J Maxwell Donelan developed a biomechanical energy harvester that generates electricity during walking with some effort. He says that producing substantial electricity with little extra effort makes this method well-suited for charging powered prosthetic limbs and other portable medical devices.

B Yang, KS Yun proposed and demonstrate that harvesting scheme of efficient energy for general human motion by using the shell structures of piezoelectric. This proposed harvester effectively coverts the random and the slow movements of human motion, i.e., mechanical into electrical energy.

R Kerley, X Huang, DS Ha their activities on the energy harvesting from wearable devices from the human body for the usage of biomedical and portable devices and powering up with implant devices. Further they classify two sources, Voluntary and Involuntary. The voluntary activities by human can be able to produce several watts, the device should be in active.

Involuntary source are constantly available which provides a small amount of energy, produced up to several milli watts.

G Terlecka, J Blums, A Vilumsone, describes the prototype of smart garment and offer several alternate places for the parts of generator, based on the principle of electromagnetic generator. Their research on Homecare, Healthcare application by wireless, mobile networks and wireless sensors for the elderly, children, athlete and especially for the patients.

M L Saez, analysed the state-of-art knowledge of the use of energy harvesters to power the wearable of clothing. He also discussed with some of the examples of energy harvesting from body movement from temperature difference and from solar radiation. Clothing with integrated piezo elements was subjected to test where the output voltage resulting from the body movements like extension of body in various joints, walking, push-up and squat exercises.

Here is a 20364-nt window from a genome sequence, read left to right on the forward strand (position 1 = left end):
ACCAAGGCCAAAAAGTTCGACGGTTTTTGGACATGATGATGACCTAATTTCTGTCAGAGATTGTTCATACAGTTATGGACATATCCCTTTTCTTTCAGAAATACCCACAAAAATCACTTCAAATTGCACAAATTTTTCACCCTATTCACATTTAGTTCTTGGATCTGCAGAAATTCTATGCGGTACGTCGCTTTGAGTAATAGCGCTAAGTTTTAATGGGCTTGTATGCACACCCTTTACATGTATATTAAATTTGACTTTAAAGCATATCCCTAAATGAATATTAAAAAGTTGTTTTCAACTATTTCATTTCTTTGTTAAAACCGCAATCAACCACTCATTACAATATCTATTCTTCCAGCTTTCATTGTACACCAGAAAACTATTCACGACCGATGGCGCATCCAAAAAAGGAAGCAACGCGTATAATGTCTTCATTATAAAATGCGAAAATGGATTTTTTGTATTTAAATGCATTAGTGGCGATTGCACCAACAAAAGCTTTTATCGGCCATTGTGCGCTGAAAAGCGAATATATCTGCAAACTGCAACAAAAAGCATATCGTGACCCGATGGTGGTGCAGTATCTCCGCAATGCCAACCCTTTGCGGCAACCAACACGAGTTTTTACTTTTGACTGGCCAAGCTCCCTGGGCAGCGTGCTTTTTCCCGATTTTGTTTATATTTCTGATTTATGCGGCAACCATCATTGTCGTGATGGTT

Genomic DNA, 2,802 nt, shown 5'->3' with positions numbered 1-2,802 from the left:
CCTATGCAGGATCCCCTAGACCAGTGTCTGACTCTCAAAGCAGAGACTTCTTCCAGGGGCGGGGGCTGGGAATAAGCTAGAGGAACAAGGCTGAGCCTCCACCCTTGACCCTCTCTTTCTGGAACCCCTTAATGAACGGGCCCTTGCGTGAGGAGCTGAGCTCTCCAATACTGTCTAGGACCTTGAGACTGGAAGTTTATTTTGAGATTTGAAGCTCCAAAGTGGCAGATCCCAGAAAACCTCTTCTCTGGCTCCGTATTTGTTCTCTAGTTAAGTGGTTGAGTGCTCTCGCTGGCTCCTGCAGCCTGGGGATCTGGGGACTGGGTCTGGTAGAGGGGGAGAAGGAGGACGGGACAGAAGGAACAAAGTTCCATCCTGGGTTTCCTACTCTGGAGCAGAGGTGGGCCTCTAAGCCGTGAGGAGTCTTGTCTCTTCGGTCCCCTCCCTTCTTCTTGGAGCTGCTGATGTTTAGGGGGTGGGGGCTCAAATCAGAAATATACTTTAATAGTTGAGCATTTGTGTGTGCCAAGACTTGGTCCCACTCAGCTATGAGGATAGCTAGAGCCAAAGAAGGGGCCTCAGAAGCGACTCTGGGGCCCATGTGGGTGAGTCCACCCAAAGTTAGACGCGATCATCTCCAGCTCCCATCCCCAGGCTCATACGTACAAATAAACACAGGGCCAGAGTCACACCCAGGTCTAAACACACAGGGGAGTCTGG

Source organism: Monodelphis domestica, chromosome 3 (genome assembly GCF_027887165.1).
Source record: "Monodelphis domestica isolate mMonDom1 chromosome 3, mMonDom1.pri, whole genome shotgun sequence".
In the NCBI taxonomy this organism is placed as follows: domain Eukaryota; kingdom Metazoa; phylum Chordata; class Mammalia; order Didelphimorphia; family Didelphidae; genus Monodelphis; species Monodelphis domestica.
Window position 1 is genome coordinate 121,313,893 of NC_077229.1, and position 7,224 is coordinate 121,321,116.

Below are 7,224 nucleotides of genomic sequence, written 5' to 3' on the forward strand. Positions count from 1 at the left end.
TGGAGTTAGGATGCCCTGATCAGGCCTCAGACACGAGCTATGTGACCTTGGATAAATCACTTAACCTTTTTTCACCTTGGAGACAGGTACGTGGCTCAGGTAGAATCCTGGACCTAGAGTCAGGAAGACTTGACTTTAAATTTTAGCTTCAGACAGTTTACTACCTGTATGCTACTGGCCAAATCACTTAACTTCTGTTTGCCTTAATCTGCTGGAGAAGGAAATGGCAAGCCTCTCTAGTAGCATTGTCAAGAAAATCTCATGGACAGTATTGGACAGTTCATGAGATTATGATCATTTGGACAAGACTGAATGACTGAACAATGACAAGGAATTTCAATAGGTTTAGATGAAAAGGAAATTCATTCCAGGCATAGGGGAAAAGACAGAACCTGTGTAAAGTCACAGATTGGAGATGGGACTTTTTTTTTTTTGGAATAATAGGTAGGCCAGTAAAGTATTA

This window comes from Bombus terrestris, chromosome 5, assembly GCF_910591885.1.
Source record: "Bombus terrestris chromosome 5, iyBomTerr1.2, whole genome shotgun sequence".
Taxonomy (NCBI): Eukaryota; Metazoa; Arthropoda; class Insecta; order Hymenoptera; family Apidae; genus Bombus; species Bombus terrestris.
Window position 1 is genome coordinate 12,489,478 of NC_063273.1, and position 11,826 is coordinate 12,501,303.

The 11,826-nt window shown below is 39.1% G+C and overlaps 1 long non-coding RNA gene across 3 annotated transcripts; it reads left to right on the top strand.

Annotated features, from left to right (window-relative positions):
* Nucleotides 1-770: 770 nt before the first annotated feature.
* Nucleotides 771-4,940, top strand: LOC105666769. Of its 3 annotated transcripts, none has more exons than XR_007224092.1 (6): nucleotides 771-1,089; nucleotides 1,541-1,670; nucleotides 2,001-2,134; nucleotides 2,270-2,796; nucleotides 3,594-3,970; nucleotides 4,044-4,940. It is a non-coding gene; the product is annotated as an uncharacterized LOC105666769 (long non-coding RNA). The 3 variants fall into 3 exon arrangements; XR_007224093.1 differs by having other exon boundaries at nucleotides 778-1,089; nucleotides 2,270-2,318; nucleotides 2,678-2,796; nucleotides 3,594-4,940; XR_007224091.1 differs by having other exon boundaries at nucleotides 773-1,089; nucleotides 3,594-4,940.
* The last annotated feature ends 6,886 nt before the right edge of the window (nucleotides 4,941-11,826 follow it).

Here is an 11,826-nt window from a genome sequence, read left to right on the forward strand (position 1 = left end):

It is the base part of the energy harvester. It connects the two shaft connectors at one end of the chassis. It is the main component of a harvester, when the device is worn by the user, these bearings rotate according to their locomotion. The main function of this device is to convert mechanical energy into electrical energy, the input has taken from the rotation of the bearings, i.e., the generator is coupled to the bearings. Due to the rotation, it takes the mechanical energy as input and converts it into an electrical energy.

Fig.1 Design of Wearable Energy Harvester


The motor generates energy from the magnet fields inside the magnets. These fields can be used to initiate force which in turn creates movement. This motion may then be used to create energy. This is what makes a magnetic powered generator into a perpetual generator. The basic working principle of a DC motor is based on the fact that whenever a current carrying conductor is placed inside a magnetic field, there will be mechanical force experienced by that conductor.

Fig.2 D.C Generator